Companies are making big moves because they’re noticing how prevalent watching programs on devices like mobile phones and tablets has become. With an estimated growth of more than $4 billion by the end of the year, video advertising is seeing the biggest increase in spending as more ad agencies and brands push into the video space.
With all this increase in activity, companies are realizing the real potential by commanding higher prices for video ads than traditional online banner ads, which are becoming more and more unfavorable.
Tim Armstrong, AOL’s chief executive said in an interview, “Consumers are adopting video quickly: big investment in devices and networks, big investments by the most talented creative people to get involved in this medium; and big investment in measurement. So I think this industry is about to explode.”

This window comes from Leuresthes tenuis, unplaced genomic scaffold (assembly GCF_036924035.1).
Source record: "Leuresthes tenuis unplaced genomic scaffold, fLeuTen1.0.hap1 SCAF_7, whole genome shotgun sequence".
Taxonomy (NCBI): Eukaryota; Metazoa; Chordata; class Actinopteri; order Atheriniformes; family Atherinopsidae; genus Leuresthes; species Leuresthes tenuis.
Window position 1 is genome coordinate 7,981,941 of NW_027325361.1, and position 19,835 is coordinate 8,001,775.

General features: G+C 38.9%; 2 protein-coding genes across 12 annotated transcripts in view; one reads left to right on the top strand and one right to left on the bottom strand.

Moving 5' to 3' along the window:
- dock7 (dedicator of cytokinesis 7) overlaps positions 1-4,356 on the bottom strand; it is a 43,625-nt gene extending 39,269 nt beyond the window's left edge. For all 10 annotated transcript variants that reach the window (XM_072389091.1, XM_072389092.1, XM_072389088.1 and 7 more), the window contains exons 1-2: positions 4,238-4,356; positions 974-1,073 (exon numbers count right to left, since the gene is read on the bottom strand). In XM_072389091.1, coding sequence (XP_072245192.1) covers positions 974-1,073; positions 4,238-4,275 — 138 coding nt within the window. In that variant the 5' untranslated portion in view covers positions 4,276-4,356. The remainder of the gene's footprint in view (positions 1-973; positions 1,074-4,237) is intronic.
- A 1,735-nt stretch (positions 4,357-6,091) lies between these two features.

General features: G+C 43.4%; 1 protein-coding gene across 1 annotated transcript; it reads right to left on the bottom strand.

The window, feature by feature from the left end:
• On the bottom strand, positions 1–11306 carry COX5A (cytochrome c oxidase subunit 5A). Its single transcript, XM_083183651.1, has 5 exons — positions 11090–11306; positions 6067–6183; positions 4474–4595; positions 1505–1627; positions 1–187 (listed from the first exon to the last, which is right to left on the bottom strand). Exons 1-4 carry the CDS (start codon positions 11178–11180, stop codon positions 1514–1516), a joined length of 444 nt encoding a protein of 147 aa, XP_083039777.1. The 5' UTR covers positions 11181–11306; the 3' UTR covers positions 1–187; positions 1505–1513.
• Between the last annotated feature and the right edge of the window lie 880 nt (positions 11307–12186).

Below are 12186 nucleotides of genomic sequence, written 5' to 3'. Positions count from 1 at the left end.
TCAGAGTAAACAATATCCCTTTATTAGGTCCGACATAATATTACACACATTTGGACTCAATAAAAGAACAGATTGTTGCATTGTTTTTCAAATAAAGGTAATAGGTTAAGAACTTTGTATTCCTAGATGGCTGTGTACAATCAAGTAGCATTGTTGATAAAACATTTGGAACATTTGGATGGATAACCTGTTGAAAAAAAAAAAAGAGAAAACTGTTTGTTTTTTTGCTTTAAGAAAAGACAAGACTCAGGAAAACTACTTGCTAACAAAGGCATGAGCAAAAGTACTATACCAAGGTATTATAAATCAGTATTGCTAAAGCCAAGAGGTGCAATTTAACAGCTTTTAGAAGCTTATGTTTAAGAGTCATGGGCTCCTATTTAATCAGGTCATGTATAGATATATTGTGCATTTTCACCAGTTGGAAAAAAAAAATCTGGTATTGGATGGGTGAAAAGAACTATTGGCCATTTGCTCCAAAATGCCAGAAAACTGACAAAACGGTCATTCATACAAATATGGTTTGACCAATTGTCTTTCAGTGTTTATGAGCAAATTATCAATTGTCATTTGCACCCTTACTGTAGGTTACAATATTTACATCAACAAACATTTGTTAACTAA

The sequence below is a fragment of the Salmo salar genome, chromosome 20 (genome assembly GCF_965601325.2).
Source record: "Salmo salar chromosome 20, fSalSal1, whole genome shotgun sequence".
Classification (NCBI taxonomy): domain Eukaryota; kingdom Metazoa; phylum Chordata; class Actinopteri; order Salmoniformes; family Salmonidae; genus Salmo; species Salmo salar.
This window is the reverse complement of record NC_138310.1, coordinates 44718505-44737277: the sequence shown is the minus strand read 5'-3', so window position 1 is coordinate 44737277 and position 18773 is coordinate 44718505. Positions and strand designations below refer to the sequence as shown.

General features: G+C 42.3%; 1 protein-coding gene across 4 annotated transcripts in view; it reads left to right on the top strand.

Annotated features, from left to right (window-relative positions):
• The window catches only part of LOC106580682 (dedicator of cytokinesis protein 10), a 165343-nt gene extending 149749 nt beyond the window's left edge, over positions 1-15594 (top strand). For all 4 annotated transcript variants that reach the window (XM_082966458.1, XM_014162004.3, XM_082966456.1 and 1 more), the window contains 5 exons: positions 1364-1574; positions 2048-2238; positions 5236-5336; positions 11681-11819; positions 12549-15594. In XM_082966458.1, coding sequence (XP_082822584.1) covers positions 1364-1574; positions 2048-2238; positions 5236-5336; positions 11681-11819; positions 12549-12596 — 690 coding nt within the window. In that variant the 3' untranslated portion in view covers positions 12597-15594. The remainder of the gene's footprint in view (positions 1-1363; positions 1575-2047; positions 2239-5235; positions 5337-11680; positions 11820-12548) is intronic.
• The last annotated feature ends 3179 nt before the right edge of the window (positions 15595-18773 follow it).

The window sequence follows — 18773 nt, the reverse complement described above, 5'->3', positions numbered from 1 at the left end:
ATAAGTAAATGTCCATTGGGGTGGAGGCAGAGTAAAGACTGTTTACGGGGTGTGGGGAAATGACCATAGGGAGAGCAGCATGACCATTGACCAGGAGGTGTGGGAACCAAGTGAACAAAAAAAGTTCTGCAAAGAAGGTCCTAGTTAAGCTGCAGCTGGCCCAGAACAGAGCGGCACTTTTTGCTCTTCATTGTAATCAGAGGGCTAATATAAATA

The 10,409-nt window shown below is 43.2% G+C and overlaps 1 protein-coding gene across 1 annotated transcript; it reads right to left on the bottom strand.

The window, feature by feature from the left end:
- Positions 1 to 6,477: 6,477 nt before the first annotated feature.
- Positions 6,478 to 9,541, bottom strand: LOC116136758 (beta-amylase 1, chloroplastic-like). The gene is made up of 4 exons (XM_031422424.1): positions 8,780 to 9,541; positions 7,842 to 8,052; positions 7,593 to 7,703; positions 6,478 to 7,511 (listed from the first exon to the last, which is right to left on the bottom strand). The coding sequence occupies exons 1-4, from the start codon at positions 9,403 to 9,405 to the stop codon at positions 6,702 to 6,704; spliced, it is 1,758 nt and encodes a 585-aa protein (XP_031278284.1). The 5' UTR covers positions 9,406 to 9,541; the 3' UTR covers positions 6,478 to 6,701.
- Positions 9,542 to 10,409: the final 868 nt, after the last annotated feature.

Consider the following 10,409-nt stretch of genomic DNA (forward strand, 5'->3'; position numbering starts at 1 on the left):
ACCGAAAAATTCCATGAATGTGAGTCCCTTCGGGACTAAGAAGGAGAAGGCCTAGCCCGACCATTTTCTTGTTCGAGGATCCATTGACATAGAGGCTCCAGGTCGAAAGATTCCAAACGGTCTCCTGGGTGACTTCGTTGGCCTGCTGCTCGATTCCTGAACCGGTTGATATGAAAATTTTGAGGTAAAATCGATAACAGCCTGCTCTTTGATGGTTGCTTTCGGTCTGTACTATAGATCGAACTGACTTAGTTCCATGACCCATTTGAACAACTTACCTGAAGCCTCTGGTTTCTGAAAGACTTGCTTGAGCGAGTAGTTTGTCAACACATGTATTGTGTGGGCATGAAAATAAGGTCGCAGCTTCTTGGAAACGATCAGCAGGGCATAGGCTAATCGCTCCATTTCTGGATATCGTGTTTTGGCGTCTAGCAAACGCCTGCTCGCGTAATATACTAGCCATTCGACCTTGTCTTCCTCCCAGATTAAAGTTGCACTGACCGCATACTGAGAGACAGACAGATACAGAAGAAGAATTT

Digital companies are also recognizing that producing online video programming is far cheaper than television production. Most of the new content being created is reality TV-esque, perhaps only needing one camera and much less production cost.
Another enticing factor for advertisers is making a product part of the show itself, a growing trend in the media business. This branded content or branded entertainment can be very profitable. “Little Women, Big Cars” just began its second season of a video show that has eight million views, partly due to one of its sponsors, Allstate.
According to comSore, more than 180 million Americans watched over 30 billion online clips including 13 billion video ads this past March. What are your predictions for April?